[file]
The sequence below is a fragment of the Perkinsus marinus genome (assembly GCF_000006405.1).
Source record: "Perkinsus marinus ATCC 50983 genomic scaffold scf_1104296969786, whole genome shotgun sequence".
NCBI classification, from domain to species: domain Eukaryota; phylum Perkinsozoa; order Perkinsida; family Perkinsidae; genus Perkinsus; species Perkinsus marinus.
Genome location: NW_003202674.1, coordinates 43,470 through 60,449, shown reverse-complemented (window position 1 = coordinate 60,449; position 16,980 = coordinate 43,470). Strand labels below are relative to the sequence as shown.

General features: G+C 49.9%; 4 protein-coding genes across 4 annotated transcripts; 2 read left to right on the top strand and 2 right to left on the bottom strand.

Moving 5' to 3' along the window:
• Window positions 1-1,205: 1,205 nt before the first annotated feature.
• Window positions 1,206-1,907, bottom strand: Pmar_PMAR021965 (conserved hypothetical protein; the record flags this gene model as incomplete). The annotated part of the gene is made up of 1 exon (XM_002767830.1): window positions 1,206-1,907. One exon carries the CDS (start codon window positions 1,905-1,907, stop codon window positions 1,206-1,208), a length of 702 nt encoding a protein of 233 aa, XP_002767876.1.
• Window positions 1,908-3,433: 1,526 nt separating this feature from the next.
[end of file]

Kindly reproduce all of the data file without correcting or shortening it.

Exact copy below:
The sequence below is a fragment of the Perkinsus marinus genome (assembly GCF_000006405.1).
Source record: "Perkinsus marinus ATCC 50983 genomic scaffold scf_1104296969786, whole genome shotgun sequence".
NCBI classification, from domain to species: domain Eukaryota; phylum Perkinsozoa; order Perkinsida; family Perkinsidae; genus Perkinsus; species Perkinsus marinus.
Genome location: NW_003202674.1, coordinates 43,470 through 60,449, shown reverse-complemented (window position 1 = coordinate 60,449; position 16,980 = coordinate 43,470). Strand labels below are relative to the sequence as shown.

General features: G+C 49.9%; 4 protein-coding genes across 4 annotated transcripts; 2 read left to right on the top strand and 2 right to left on the bottom strand.

Moving 5' to 3' along the window:
• Window positions 1-1,205: 1,205 nt before the first annotated feature.
• Window positions 1,206-1,907, bottom strand: Pmar_PMAR021965 (conserved hypothetical protein; the record flags this gene model as incomplete). The annotated part of the gene is made up of 1 exon (XM_002767830.1): window positions 1,206-1,907. One exon carries the CDS (start codon window positions 1,905-1,907, stop codon window positions 1,206-1,208), a length of 702 nt encoding a protein of 233 aa, XP_002767876.1.
• Window positions 1,908-3,433: 1,526 nt separating this feature from the next.